My blog pal Vik posted some interesting thoughts on safety over at his blog and I strongly suggest you read through his post. Now you may or may not agree with what Vik has to say but he's a thoughtful guy and he's very open to the possibility that not everyone will agree with him 100% of the time on 100% of what he says.

I actually agree with Vik a very large percentage of the time and I certainly agree with the bulk of his latest post but I'm going to pick at a nit that I don't think is a nit. I think this nit is actually key to explaining why certain subjects like helmet use and helmet laws or segregated cycle paths and vehicular cycling seem to generate vast amounts of conversation and passion, yet very few people ever actually seem to change their minds on these matter based on these conversations.

I think the problem is in the understanding of the anecdote. Vik describes people who "quote a statistically invalid anecdote to support their un-logic" and then, like the good engineer that he is, he trots out his better data. And he may toss in some anecdotes of his own, like the story of his cousin's wife who died on her first attempt at sky-diving. But he's using that as an example of a personal, invalid data-point he's tossed out, because he's logical and logic is better.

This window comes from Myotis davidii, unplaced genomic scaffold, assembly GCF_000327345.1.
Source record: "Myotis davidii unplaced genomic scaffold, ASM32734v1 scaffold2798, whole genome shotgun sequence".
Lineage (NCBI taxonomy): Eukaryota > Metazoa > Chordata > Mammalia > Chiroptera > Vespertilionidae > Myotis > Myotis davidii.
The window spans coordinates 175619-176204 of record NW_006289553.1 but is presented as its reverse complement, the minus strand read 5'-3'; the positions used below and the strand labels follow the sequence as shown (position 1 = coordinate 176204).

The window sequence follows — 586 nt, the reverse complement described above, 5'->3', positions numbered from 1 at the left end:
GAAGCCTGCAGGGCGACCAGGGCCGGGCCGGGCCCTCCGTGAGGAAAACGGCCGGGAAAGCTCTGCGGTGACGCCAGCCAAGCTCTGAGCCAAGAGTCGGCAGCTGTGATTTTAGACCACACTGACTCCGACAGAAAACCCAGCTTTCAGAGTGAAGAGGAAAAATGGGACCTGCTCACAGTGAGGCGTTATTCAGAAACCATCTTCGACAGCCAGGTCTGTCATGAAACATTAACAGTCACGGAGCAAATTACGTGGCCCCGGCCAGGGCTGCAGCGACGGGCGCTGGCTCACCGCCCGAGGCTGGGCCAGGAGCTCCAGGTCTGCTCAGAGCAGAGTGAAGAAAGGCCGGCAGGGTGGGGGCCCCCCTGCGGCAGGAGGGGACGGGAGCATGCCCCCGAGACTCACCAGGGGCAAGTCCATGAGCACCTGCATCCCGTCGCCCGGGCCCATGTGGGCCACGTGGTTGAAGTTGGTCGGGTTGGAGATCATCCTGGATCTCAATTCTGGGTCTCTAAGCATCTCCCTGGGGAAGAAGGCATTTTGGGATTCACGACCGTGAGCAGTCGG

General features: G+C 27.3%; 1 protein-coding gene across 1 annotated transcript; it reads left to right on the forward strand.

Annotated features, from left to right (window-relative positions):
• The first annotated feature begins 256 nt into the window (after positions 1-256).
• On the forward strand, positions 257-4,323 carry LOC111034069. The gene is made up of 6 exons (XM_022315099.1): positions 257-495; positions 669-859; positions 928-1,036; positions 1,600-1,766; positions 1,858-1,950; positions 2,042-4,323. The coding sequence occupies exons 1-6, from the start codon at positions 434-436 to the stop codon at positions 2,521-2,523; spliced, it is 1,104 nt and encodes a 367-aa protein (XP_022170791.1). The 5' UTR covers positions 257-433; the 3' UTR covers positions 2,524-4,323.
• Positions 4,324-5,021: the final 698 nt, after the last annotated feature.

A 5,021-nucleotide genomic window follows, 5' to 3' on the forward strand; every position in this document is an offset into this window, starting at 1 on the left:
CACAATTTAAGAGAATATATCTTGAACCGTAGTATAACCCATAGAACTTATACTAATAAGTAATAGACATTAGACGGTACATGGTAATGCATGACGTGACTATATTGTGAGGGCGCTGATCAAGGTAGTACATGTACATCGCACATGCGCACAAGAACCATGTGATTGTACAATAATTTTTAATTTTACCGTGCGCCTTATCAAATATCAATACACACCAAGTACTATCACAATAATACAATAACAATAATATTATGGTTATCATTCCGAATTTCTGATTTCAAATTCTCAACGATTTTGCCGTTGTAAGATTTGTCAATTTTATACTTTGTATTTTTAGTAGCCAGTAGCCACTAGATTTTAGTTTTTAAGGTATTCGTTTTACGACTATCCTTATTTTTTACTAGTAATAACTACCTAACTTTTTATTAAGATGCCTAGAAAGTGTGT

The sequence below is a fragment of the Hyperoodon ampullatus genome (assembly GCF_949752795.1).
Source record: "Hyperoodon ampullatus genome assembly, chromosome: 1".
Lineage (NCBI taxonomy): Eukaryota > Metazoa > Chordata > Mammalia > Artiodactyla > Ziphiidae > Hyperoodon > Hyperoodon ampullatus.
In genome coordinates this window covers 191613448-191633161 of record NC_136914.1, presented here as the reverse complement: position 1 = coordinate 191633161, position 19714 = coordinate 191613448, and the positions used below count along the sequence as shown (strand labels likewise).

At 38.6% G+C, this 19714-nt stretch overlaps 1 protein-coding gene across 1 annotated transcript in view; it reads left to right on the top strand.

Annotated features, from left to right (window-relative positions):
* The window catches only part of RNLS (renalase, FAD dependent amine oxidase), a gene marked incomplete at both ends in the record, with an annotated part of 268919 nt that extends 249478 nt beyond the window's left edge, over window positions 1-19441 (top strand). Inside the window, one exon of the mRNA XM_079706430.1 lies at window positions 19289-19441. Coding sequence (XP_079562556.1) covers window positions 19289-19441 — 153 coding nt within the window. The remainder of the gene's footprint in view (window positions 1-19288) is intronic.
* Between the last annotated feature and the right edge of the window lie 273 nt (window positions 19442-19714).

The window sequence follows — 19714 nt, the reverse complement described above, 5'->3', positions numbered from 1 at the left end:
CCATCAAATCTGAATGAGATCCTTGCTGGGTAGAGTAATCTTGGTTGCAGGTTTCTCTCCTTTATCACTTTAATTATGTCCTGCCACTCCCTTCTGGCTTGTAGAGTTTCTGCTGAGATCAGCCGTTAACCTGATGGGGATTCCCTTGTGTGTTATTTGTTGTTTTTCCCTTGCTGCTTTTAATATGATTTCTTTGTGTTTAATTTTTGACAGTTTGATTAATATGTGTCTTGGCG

And that, I think is the crux of the problem. Because the data that's out there, the data that matters, is not the data on the efficacy of helmets or probabilities of a cyclist being struck from behind. The data that matters is what has been learned about how human beings assess risk, react when startled, and most importantly, make decisions. We do not, in general, use data to make rational decisions. We use data to rationalize what we have already decided. This may not be logical, but it is very human.